Wasim Akram criticizes team management and captain for failing to pick a strong side.
Wasim Akram told his compatriots on Sunday they had to win the next game in their World Cup campaign or get ready for an early flight home.
Pakistan has had a miserable start to the tournament, being well beaten in their opening two group matches. Their 76-run defeat by defending champions India was followed by an even heavier 150-run loss to the West Indies in Christchurch on Saturday.
Pakistan next face Zimbabwe in a must-win Pool B game on March 1, which Akram warned will be a “make or break” for them. “I am very optimistic that they can win but if they don’t they have to go back home early,” he said.
“They must feel for the people who come to the ground in numbers and millions are watching back home,” added Akram, a key member of the Pakistan side that won the World Cup when the tournament was last staged in Australia and New Zealand in 1992. The top four in each of the two pools of seven will qualify for the quarter finals.
Akram criticized the team management and captain Misbah-ul-Haq for not playing five bowlers. “I have been screaming this for several months now but they are playing with four bowlers and weakening their strong point,” said Akram, widely regarded as the greatest left-arm paceman cricket has ever seen. “We are using an extra batsman and yet we are unable to chase, then it’s disappointing and will land Pakistan in more trouble. They must rebuild the team soon.”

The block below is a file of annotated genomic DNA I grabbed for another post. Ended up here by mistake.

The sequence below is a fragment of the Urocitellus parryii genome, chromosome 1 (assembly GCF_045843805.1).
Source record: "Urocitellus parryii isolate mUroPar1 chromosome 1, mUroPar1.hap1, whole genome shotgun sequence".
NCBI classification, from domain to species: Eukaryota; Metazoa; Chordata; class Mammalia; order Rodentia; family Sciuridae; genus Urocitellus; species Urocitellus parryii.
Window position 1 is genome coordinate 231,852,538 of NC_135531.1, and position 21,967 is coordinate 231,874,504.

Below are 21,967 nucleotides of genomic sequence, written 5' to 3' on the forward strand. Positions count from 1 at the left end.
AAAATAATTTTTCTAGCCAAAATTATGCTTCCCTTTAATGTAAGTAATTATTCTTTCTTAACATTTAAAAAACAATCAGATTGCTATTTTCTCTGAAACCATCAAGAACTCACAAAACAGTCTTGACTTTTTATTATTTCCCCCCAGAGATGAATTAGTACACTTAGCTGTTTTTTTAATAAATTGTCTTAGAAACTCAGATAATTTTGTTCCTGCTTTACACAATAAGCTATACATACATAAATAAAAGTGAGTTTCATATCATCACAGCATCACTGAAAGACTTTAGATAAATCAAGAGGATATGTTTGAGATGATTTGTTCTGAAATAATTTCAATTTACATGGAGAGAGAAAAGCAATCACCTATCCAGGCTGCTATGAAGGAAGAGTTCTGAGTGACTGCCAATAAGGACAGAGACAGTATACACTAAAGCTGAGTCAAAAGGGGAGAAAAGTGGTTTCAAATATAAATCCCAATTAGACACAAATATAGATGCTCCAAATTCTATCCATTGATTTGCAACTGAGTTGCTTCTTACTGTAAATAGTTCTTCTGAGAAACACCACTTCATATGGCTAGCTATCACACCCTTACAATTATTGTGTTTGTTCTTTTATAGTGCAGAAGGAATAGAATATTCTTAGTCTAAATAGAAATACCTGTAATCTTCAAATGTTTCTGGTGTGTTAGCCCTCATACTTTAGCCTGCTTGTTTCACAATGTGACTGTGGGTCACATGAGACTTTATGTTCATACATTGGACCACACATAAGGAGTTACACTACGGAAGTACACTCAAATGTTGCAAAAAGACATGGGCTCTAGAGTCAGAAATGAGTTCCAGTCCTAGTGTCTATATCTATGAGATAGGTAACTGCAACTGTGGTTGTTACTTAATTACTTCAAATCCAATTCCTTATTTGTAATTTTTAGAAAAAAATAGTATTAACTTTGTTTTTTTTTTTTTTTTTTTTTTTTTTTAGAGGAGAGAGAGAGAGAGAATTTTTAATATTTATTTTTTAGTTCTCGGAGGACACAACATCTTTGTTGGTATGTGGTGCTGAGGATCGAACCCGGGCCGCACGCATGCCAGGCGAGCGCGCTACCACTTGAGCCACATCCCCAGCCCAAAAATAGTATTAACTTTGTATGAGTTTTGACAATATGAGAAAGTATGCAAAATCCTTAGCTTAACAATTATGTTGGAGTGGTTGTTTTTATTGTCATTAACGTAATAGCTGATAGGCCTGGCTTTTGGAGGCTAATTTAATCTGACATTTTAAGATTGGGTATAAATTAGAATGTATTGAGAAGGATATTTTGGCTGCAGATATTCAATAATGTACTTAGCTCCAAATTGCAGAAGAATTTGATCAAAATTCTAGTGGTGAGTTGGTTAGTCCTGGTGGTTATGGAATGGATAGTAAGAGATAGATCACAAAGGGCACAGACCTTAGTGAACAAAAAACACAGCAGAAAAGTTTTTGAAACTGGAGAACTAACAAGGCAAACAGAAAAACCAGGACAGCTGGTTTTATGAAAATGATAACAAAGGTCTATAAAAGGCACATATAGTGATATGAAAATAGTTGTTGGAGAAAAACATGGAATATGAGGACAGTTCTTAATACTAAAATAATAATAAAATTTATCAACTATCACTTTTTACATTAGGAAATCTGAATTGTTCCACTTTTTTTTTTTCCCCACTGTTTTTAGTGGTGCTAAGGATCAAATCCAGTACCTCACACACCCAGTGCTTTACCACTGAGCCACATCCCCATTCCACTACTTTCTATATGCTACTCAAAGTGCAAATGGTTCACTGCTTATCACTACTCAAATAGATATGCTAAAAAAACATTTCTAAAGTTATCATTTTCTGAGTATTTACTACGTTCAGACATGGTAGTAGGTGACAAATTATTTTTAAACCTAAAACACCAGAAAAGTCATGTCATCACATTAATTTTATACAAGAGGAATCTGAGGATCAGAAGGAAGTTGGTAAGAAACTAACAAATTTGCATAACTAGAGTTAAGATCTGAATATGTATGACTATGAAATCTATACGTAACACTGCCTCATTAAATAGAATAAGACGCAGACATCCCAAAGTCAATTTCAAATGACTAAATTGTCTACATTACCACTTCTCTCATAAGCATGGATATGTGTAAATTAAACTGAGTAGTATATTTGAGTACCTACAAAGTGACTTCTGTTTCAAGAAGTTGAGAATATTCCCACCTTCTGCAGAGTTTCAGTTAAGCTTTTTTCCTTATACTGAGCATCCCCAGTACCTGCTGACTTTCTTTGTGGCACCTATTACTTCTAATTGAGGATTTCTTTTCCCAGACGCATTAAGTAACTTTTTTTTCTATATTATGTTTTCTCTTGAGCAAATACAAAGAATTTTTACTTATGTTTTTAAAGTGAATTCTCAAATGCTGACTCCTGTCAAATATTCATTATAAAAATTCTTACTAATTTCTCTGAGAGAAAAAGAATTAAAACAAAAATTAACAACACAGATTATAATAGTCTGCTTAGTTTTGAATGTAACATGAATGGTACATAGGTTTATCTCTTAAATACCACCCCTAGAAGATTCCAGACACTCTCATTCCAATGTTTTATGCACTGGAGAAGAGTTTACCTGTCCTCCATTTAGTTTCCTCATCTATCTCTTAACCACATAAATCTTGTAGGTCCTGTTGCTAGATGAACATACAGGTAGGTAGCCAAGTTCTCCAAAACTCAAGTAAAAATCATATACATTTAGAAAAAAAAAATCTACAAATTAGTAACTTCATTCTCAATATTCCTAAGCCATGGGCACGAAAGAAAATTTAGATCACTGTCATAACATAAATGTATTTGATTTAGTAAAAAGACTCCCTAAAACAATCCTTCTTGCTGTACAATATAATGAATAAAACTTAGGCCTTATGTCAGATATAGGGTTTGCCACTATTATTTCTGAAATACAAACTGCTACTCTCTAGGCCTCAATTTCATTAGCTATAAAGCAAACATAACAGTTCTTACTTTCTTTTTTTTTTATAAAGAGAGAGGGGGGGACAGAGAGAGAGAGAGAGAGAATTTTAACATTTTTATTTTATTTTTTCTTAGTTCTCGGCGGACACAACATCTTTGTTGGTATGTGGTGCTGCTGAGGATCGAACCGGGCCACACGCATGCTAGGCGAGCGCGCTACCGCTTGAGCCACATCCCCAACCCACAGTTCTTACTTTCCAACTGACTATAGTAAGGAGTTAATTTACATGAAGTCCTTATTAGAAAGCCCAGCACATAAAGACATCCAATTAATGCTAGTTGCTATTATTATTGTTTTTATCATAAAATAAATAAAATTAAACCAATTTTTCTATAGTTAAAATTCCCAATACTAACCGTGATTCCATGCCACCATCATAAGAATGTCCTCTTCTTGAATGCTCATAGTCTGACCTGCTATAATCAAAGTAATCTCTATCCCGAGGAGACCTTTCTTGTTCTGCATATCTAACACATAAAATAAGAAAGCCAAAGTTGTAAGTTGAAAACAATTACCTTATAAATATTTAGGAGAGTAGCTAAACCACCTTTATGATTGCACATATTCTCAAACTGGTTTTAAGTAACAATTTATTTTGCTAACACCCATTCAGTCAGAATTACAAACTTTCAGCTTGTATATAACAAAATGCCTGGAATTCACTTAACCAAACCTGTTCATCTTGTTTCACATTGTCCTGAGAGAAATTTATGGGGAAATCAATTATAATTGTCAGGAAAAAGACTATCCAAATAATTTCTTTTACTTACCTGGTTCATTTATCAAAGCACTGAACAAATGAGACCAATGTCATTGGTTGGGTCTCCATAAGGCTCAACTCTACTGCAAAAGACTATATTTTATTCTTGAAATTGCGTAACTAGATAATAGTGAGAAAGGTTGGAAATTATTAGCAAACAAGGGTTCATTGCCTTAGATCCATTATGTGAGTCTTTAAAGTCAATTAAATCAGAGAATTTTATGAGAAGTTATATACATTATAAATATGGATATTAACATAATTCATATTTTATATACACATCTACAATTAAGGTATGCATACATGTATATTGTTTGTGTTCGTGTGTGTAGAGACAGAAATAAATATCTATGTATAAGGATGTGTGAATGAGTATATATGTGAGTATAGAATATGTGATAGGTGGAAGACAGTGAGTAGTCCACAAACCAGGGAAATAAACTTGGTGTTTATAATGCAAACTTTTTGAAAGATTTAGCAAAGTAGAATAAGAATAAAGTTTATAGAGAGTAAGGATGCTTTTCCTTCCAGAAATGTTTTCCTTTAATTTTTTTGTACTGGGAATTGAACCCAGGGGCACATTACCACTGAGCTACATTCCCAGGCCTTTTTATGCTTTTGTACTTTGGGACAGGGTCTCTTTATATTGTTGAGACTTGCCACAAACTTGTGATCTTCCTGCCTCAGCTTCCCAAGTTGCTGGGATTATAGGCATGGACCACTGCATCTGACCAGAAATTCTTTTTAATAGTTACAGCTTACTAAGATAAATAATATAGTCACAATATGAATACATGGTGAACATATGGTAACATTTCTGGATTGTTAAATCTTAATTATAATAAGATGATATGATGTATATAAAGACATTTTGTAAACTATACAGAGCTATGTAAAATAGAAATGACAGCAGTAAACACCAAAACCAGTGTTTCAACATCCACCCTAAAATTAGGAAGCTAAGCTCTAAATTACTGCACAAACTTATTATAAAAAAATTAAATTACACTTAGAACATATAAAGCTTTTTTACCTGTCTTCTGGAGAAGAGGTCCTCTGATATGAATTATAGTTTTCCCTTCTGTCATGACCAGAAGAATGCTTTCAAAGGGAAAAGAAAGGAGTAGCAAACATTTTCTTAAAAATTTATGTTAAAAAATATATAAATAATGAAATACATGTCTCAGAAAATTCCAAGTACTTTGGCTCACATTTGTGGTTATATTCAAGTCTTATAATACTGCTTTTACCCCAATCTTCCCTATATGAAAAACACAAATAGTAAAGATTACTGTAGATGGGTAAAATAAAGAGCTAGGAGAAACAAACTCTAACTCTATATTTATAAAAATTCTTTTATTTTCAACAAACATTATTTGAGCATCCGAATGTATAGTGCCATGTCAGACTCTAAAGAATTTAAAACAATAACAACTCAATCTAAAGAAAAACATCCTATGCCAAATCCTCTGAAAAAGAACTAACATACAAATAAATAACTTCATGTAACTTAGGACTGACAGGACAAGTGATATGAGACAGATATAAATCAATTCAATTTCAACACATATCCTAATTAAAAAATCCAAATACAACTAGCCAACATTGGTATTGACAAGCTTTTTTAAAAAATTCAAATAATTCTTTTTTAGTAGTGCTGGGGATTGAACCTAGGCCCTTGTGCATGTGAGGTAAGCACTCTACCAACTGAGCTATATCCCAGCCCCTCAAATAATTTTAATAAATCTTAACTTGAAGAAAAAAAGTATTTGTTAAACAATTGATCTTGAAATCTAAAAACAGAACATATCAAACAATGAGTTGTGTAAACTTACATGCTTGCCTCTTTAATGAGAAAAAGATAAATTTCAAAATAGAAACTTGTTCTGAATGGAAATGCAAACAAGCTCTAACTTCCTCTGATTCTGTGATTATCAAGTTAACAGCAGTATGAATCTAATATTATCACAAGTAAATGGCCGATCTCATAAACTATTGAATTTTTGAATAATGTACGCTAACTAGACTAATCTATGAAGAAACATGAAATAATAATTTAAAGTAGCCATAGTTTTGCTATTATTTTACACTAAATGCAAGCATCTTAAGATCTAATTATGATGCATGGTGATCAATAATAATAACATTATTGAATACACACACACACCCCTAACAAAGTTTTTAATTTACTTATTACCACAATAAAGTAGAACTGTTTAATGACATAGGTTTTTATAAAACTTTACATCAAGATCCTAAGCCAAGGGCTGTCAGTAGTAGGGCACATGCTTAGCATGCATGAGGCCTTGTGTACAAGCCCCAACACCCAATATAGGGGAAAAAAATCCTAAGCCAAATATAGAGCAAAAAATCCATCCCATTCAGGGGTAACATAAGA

Pakistan dropped leg-spinner Yasir Shah, who played against India in Adelaide, from the XI that took the field against the West Indies and conceded a total of 310 for six at Christchurch’s Hagley Oval. If that wasn’t enough, Pakistan then recorded the worst-ever start to an innings in all one-day internationals, with their first four wickets falling for just one run. They were bowled out for a mere 150 runs in 39 overs.
Akram said the West Indies’ resilience was an example for Pakistan to follow. “West Indies lost their first game [against Ireland] but they staged a comeback and outplayed Pakistan in all aspects of the game,” said Akram, who questioned the selection of opener Nasir Jamshed. “When Jamshed was dismissed for a duck in the warm-up game against England, then there was no need to recall him,” said Akram of the left-handed opener who was out for a second-ball nought on Saturday. “In the first place, Jamshed never merited selection in the team as there were some other players who had done well at domestic level.”
Jamshed was brought in as a replacement for Mohammad Hafeez after the spin-bowling all-rounder was ruled out of the World Cup with a calf injury just a week before the start of the tournament.